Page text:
Aussie media slams Bhajji decision
Australian dailies accuse BCCI of using their financial muscle to hold cricket to ransom & criticise ICC for bowing down.cricket Updated: Jan 30, 2008 12:19 IST
The Indian cricket board (BCCI) and the International Cricket Council (ICC) have come under attack from sections of the Australian media after India spinner Harbhajan Singh was cleared of racially abusing Andrew Symonds.
Australian newspapers accused the BCCI of using their financial muscle to hold the world game to ransom while criticising the ICC for bowing to their demands.
The Sydney Morning Herald's headline read "Cricket's day of shame" while The Australian proclaimed "Cricket caves in to India's demands." The Sun-Herald's main headline was "India gets its way, Harbhajan charge downgraded, ban overturned."
Harbhajan had originally been suspended for three matches after being found guilty of calling Symonds, Australia's only black player, a "monkey" during this month's bad-tempered second Test in Sydney.
The Indian cricket board had threatened to cancel the tour unless the ICC dropped the charges but the crisis was averted on Tuesday when Harbhajan won an appeal against the original ruling.
Harbhajan was cleared when the appeal judge agreed to downgrade the charge to the lesser offence of abusing an opponent. He pleaded guilty and was fined half his match fee but the three-match ban was lifted.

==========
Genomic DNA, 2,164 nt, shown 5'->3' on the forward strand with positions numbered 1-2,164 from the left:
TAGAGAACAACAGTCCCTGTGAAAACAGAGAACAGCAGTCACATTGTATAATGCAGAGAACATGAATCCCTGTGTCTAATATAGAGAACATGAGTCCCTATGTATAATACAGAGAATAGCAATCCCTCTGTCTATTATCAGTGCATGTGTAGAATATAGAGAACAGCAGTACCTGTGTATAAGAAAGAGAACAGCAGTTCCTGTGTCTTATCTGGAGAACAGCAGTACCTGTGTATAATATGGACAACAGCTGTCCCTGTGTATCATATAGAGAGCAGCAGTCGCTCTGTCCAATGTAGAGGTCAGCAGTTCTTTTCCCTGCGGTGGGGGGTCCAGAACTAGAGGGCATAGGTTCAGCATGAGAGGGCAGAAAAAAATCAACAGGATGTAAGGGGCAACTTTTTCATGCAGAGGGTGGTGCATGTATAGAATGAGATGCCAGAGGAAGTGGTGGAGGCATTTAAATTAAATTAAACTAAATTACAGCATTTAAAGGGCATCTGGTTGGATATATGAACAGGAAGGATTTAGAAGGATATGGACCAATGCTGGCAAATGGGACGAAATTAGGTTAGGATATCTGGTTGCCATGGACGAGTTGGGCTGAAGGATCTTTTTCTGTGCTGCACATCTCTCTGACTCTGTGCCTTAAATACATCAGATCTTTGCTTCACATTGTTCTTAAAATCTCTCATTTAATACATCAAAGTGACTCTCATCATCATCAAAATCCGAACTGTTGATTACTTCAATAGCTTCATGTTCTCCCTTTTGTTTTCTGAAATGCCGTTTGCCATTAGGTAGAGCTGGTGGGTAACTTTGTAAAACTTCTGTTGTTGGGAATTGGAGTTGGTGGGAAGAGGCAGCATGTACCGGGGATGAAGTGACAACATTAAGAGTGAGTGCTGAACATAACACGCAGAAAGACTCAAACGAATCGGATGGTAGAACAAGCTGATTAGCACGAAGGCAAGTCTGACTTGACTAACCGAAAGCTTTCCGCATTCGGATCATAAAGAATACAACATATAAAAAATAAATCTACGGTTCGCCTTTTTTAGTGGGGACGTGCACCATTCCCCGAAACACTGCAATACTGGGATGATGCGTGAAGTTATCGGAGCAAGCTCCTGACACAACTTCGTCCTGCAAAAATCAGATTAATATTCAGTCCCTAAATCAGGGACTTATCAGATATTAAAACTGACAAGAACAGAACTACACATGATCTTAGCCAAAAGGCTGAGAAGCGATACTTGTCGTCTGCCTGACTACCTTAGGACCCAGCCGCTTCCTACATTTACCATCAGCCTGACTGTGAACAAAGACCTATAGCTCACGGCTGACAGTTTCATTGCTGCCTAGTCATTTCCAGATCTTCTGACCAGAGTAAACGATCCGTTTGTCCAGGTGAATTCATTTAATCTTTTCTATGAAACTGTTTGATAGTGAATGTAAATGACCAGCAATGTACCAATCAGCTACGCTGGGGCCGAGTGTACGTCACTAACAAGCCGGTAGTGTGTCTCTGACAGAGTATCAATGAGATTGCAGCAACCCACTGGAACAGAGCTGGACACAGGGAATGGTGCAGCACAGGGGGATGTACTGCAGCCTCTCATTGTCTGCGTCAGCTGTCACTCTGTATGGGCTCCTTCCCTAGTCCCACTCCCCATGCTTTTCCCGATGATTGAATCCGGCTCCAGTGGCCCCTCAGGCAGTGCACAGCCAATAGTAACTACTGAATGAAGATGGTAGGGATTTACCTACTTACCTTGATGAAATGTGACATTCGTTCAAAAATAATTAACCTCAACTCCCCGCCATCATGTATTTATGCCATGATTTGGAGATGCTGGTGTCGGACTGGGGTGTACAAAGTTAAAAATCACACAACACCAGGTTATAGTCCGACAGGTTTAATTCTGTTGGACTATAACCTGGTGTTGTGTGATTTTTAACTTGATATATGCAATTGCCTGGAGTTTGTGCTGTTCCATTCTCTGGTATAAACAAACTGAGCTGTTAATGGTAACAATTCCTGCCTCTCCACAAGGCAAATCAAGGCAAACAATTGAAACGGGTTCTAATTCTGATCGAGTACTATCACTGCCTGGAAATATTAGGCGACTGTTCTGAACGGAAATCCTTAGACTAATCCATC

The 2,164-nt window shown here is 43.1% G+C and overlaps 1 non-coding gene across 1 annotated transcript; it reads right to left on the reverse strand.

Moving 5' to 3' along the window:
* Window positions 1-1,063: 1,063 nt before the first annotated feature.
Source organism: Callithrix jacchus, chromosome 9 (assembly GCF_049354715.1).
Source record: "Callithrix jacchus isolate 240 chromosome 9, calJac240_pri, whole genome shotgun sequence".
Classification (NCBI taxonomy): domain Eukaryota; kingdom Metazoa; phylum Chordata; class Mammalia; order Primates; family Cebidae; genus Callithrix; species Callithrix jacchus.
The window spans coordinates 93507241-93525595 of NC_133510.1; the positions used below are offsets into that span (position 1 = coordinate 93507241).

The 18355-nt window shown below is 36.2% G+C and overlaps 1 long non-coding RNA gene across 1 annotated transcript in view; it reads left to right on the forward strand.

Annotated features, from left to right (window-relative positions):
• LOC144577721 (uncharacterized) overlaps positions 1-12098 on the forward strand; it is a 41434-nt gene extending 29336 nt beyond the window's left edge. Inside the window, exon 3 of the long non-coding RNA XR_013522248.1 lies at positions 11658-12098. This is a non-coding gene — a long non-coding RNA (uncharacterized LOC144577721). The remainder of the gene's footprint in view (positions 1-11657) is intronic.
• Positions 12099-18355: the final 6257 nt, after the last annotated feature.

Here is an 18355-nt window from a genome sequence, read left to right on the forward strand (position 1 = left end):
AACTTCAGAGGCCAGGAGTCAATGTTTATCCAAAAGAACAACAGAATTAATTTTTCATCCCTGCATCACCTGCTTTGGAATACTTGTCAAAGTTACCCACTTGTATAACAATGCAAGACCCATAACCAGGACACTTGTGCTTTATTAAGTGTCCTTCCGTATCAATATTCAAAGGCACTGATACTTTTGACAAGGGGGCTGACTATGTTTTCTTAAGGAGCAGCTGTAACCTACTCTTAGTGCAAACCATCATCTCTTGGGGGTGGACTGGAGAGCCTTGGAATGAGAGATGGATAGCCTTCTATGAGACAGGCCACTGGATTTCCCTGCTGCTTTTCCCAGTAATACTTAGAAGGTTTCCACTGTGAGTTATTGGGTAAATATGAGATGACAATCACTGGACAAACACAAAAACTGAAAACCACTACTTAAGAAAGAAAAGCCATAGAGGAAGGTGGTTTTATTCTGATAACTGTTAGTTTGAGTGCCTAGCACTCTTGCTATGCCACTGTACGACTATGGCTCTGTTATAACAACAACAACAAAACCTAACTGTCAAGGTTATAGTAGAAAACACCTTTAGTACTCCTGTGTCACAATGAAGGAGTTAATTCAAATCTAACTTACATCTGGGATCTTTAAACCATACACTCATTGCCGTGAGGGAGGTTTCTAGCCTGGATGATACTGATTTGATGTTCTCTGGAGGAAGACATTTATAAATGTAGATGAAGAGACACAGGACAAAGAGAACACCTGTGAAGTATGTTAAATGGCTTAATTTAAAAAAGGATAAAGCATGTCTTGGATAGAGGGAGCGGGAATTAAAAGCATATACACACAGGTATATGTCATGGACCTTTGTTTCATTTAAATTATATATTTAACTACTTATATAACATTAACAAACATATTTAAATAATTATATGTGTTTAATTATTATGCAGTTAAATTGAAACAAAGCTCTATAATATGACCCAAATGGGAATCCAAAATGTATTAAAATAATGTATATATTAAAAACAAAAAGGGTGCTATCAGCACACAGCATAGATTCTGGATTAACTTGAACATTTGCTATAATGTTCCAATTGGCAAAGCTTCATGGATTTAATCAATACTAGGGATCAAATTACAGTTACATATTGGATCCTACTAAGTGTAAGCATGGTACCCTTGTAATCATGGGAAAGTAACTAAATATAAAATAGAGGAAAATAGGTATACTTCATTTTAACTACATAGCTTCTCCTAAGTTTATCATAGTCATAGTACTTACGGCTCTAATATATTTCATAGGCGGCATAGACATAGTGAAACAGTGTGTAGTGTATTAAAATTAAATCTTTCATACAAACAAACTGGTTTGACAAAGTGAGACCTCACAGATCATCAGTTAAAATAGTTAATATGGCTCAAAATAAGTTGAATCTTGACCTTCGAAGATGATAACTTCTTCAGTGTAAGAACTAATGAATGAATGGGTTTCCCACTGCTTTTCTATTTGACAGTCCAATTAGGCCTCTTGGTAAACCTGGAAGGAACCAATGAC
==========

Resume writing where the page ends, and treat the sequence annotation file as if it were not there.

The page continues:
The broadsheet Sydney Morning Herald reported that the Indian cricket board had chartered a plane to take their players home if the verdict went against Harbhajan while Cricket Australia persuaded their own players to drop the charges and agree to a lesser offence.
The paper said Australia's players were privately seething about the turn of events but were left with no option because Cricket Australia feared the prospect of a multimillion dollar lawsuit if the tour was scrapped.
"World cricket authorities have caved in to the game's financial superpower, India, and Cricket Australia has incurred the wrath of its own Test players by pressuring them to drop a racial slur charge against Harbhajan Singh," the Sydney Morning Herald reported.
"The Board of Control for Cricket in India had even chartered a plane to take its players home tomorrow if the Indian player's three-test suspension -- for calling Australia's Andrew Symonds a monkey during the Sydney test -- had not been overturned at yesterday's appeal in the Federal Court in Adelaide."
Former Somerset captain Peter Roebuck, writing in the same newspaper, said the Indian cricket board should be condemned for their abuse of power.
"If this is the way the Indian board intends to conduct its affairs hereafter, then God help cricket," Roebuck wrote.
"Brinkmanship or not, threatening to take their bat and ball home in the event of a resented verdict being allowed to stand was an abomination. It sets a dreadful precedent. What price justice now?" Peter Lalor, writing in the national broadsheet The Australian, said the decision was further proof of India's ability to wield their financial power to win events off the field.
"India, the team that bleated about the spirit of cricket after being beaten in Sydney, has again held a gun to the game's head and had its demands met," Lalor wrote.